I am synthesizing some data from a few observational studies for a meta analysis later, I calculated a weighted odds ratio using the M.H method, however I am not sure how to calculate the confidence intervals. I am not using any statistical software at the moment, just doing calculations and putting in the data into an excel file. Can I just calculate the standard error by adding all exposed and unexposed groups in the cases and controls, and then using the standard formula for standard error calculation and so on for C.I ? Or is there any specific method for calculating C.I of the M.H odds ratios.
    Suman Saurabh · Jawaharlal Institute of Postgraduate Medical Education & Research
    A specific method for calculating confidence interval of Mantel-Haenszel Odds Ratio was first described in Clayton D. & Hills M. (1993) Statistical Methods in Epidemiology. Oxford University Press, Oxford. It is also reproduced in Page 183 of Essential Medical Statistics by Betty Kirkwood and Jonathan E. Sterne. The following steps should be followed to calculate the Mantel-Haenszel CI :

    i) Here 95% CI ranges from OR/EF to OR*EF, where OR is Mantel-Haenszel Odds ratio and EF is the exposure factor;

    ii) EF = exp (1.96* SE) , where exp is exponential and SE is the Standard error of the Mantel-Haenszel Odds Ratio;

    iii) SE = Sqrt [V/(Q*R)];

    iv) Now just think about a, b, c, d as the values the four cells of a 2 X 2 table of each stratum (Remember that using this approach we usually describe the simple Odds Ratio as (a*d)/ (b*c) ). Thus ai, bi, ci ,di represent the a, b, c, d values of the i-th stratum. Similarly ni is the sum of ai, bi, ci and di in the i-th stratum;

    v) Using the above notational style,
    Q = Sigma (i.e. summation of) [(ai*bi) / ni]
    R = Sigma [(ci*di) / ni]
    V = Sigma [(ai +bi)* (ci+di)*(ai+ci)*(bi+di)]/ [ni*ni*(ni-1)].

    You can easily generate the 95% Ci in Excel itself provided you carefully translate the above to Excel formula. If you are still not sure, you can directly consult the books mentioned in the beginning.
  • Rute Barbosa Marques added an answer:
    Intermittent Androgen Deprivation (IAD) therapy in prostate cancer patients: Do you know the degree of implementation in your country or area?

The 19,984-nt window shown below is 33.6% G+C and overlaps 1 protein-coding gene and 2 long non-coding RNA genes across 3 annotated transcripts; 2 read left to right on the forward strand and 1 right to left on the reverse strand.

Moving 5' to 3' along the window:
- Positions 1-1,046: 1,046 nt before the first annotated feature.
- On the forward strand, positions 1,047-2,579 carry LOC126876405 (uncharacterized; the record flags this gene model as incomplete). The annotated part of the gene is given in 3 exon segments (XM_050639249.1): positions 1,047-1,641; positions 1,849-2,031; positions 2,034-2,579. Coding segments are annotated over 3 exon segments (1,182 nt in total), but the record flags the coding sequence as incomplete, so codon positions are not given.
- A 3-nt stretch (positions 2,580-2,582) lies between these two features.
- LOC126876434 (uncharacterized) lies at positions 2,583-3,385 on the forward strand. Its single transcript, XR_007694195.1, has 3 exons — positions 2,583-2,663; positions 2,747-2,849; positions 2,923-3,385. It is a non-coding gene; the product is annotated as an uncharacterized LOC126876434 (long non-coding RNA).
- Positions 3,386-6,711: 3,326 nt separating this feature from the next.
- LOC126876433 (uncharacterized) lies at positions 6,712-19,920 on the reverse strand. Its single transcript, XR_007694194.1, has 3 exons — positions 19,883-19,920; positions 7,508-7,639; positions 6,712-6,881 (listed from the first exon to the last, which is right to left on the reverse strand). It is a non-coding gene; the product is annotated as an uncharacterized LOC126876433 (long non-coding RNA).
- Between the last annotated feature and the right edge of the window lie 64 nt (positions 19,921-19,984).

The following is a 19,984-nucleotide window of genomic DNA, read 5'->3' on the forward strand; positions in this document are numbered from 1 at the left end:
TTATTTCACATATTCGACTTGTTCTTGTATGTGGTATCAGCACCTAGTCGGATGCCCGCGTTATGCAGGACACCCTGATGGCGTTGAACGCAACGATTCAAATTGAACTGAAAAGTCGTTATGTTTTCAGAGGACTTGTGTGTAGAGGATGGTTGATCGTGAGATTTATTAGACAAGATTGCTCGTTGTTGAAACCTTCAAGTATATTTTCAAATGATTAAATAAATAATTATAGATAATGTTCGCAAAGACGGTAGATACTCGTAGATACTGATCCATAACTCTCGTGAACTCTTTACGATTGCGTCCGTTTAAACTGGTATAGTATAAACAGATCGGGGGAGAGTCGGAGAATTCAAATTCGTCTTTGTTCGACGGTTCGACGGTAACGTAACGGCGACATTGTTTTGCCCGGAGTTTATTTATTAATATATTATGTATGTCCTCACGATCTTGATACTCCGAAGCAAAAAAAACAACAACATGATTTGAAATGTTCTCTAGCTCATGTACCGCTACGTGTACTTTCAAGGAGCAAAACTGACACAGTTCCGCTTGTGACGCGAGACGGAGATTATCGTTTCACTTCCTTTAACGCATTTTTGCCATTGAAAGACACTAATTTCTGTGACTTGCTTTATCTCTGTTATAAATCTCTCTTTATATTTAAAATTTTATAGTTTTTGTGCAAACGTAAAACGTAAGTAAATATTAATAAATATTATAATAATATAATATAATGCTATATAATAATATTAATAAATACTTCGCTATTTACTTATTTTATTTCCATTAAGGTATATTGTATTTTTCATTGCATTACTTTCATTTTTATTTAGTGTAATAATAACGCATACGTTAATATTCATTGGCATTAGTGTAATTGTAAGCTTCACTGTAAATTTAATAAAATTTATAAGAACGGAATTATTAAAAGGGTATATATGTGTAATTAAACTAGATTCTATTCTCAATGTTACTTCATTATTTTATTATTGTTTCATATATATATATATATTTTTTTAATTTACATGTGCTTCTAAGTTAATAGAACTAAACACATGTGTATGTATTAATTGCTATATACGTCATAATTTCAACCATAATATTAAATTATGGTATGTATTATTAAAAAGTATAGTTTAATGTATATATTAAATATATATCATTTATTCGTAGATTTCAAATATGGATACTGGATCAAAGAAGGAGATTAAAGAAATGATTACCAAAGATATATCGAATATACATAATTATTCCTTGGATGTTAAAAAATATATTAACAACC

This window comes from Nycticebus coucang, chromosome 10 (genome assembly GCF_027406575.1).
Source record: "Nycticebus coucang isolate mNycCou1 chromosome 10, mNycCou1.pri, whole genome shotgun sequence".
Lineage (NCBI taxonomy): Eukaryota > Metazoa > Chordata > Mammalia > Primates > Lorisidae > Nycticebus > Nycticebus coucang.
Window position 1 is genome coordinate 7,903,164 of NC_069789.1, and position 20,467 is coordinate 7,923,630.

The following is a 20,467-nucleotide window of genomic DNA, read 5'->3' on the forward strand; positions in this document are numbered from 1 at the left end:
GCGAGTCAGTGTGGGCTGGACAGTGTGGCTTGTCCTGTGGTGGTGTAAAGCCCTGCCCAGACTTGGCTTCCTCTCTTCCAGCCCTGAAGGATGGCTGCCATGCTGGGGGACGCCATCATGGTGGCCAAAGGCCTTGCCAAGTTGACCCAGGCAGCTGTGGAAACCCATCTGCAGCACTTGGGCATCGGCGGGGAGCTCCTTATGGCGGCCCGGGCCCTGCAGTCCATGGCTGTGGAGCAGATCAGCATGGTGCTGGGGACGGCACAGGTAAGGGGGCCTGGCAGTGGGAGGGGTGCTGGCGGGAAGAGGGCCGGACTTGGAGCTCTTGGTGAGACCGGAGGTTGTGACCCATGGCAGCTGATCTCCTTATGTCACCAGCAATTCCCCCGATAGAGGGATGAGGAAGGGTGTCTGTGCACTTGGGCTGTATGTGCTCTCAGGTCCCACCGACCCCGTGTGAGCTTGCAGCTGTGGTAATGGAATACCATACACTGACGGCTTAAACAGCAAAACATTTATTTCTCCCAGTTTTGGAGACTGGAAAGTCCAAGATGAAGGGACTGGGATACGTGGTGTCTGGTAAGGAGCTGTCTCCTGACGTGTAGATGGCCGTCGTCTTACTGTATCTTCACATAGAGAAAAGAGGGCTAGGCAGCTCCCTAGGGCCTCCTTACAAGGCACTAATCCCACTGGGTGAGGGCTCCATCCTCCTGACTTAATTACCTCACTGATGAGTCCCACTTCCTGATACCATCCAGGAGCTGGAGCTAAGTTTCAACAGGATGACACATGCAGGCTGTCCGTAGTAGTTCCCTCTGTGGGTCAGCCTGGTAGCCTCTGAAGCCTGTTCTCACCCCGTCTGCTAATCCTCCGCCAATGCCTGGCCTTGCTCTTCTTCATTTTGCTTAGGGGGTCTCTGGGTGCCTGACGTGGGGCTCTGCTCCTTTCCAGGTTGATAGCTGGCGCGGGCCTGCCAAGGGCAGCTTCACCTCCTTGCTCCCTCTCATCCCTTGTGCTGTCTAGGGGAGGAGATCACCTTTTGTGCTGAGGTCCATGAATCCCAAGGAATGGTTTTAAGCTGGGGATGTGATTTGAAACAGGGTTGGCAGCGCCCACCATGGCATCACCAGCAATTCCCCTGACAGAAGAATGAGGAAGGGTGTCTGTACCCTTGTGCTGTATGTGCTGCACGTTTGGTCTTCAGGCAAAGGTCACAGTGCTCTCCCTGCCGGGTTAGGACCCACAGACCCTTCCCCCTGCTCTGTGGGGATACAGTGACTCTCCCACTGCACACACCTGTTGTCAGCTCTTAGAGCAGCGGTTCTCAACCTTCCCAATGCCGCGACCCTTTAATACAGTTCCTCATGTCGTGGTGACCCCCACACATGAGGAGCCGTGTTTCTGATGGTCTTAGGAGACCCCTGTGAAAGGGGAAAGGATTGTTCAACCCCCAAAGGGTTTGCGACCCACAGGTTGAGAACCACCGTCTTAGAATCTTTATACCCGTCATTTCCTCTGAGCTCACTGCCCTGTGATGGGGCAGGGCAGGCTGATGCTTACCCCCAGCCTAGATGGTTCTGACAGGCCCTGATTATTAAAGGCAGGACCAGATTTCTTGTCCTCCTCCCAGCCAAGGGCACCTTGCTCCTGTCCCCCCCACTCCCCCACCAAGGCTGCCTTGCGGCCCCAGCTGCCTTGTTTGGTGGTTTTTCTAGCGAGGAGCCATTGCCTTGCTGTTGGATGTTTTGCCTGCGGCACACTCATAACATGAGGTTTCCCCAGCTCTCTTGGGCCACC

At least since 2008 IAD has been considered an option that may be offered to men with metastatic prostate cancer but I have no idea about actual application of this strategy. Any feedback or publications would be welcomed.
    Rute Barbosa Marques · Erasmus MC
    You may find this article interesting.
  • Tom Nadarzynski asked a question:
    Would targeted (risk-based) HPV vaccination for men who have sex with men be considered in the absence of gender-neutral HPV vaccination?
    Could that be considered in countries with high coverage in females due to the low anticipated benefit and insufficient cost-effectiveness? There are MSM-targeted hepatitis vaccination programmes already in place in some countries such as the UK.
  • Jason Leung added an answer:
    Calculating standard error of a log Odds ratio from confidence intervals?
    Higher limit of C.I - lower limit of C.I / 3.92 is the formula I used, my question is that this gives me a standard error of the regular odds ratio as opposed as the Log odds ratio, so should I just calculate the natural log of the standard errors I get through the above formula or should I first convert the limits of the confidence intervals into their natural log and calculate the S.E then?
    Jason Leung · The Chinese University of Hong Kong
    For your formula, higher limit and lower limit of Ci should be taken natural log first
    e.g. CI of OR (2, 5), after taking natural log, it is (0.693, 1.609),

    remark: 3.92 is 1.96*2
  • Krzysztof Lach added an answer:
    With limited data available how do we explain inter-study heterogeneity while doing a meta-analysis?
    I am trying to look at the association between a polymorphism and risk of cancer incidence by a meta-analysis. However for some studies we do not have the complete genotype information for the same. We noted allele distribution from the publications and tried to contact authors to obtain the complete genotype data. Some of them, however, haven't responded. So we have done a primary analysis including only studies that have the complete genotype data. Now I wish to do a sensitivity analysis by including the omitted studies and perform the comparisons with the available data. Is this approach correct? or unnecessary?